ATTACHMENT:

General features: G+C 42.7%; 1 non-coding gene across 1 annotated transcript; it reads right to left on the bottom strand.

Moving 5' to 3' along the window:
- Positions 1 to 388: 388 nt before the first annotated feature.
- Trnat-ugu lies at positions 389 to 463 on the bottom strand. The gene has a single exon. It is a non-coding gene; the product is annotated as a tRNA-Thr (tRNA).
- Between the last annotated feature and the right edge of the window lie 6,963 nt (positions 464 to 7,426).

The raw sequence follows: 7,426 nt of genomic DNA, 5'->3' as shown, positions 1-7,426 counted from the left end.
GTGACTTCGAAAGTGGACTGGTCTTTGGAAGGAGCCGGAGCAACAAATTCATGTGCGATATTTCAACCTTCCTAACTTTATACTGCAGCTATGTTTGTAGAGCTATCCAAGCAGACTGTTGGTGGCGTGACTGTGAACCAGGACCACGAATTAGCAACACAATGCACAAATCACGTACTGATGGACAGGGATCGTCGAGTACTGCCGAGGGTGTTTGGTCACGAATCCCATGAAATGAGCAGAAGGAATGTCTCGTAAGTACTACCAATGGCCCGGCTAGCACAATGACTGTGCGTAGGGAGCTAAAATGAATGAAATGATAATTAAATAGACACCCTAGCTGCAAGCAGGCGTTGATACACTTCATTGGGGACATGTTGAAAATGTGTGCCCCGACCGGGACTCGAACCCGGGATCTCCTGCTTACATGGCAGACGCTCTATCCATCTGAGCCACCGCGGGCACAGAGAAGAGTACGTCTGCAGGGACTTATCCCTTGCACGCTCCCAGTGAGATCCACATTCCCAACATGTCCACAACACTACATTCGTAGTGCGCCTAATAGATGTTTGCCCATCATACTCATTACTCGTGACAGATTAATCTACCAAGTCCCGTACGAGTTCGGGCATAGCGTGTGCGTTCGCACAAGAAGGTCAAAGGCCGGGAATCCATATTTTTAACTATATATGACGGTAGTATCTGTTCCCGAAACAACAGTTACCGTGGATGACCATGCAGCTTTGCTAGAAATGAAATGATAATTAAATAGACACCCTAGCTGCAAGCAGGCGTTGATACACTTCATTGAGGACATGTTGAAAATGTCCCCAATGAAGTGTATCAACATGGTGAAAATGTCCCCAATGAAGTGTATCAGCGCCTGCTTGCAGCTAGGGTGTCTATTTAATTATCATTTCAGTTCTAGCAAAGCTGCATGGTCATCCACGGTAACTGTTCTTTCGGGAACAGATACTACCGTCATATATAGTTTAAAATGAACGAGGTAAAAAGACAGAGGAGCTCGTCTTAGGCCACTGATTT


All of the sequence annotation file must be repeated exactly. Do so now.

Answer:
General features: G+C 42.7%; 1 non-coding gene across 1 annotated transcript; it reads right to left on the bottom strand.

Moving 5' to 3' along the window:
- Positions 1 to 388: 388 nt before the first annotated feature.
- Trnat-ugu lies at positions 389 to 463 on the bottom strand. The gene has a single exon. It is a non-coding gene; the product is annotated as a tRNA-Thr (tRNA).
- Between the last annotated feature and the right edge of the window lie 6,963 nt (positions 464 to 7,426).

The raw sequence follows: 7,426 nt of genomic DNA, 5'->3' as shown, positions 1-7,426 counted from the left end.
GTGACTTCGAAAGTGGACTGGTCTTTGGAAGGAGCCGGAGCAACAAATTCATGTGCGATATTTCAACCTTCCTAACTTTATACTGCAGCTATGTTTGTAGAGCTATCCAAGCAGACTGTTGGTGGCGTGACTGTGAACCAGGACCACGAATTAGCAACACAATGCACAAATCACGTACTGATGGACAGGGATCGTCGAGTACTGCCGAGGGTGTTTGGTCACGAATCCCATGAAATGAGCAGAAGGAATGTCTCGTAAGTACTACCAATGGCCCGGCTAGCACAATGACTGTGCGTAGGGAGCTAAAATGAATGAAATGATAATTAAATAGACACCCTAGCTGCAAGCAGGCGTTGATACACTTCATTGGGGACATGTTGAAAATGTGTGCCCCGACCGGGACTCGAACCCGGGATCTCCTGCTTACATGGCAGACGCTCTATCCATCTGAGCCACCGCGGGCACAGAGAAGAGTACGTCTGCAGGGACTTATCCCTTGCACGCTCCCAGTGAGATCCACATTCCCAACATGTCCACAACACTACATTCGTAGTGCGCCTAATAGATGTTTGCCCATCATACTCATTACTCGTGACAGATTAATCTACCAAGTCCCGTACGAGTTCGGGCATAGCGTGTGCGTTCGCACAAGAAGGTCAAAGGCCGGGAATCCATATTTTTAACTATATATGACGGTAGTATCTGTTCCCGAAACAACAGTTACCGTGGATGACCATGCAGCTTTGCTAGAAATGAAATGATAATTAAATAGACACCCTAGCTGCAAGCAGGCGTTGATACACTTCATTGAGGACATGTTGAAAATGTCCCCAATGAAGTGTATCAACATGGTGAAAATGTCCCCAATGAAGTGTATCAGCGCCTGCTTGCAGCTAGGGTGTCTATTTAATTATCATTTCAGTTCTAGCAAAGCTGCATGGTCATCCACGGTAACTGTTCTTTCGGGAACAGATACTACCGTCATATATAGTTTAAAATGAACGAGGTAAAAAGACAGAGGAGCTCGTCTTAGGCCACTGATTT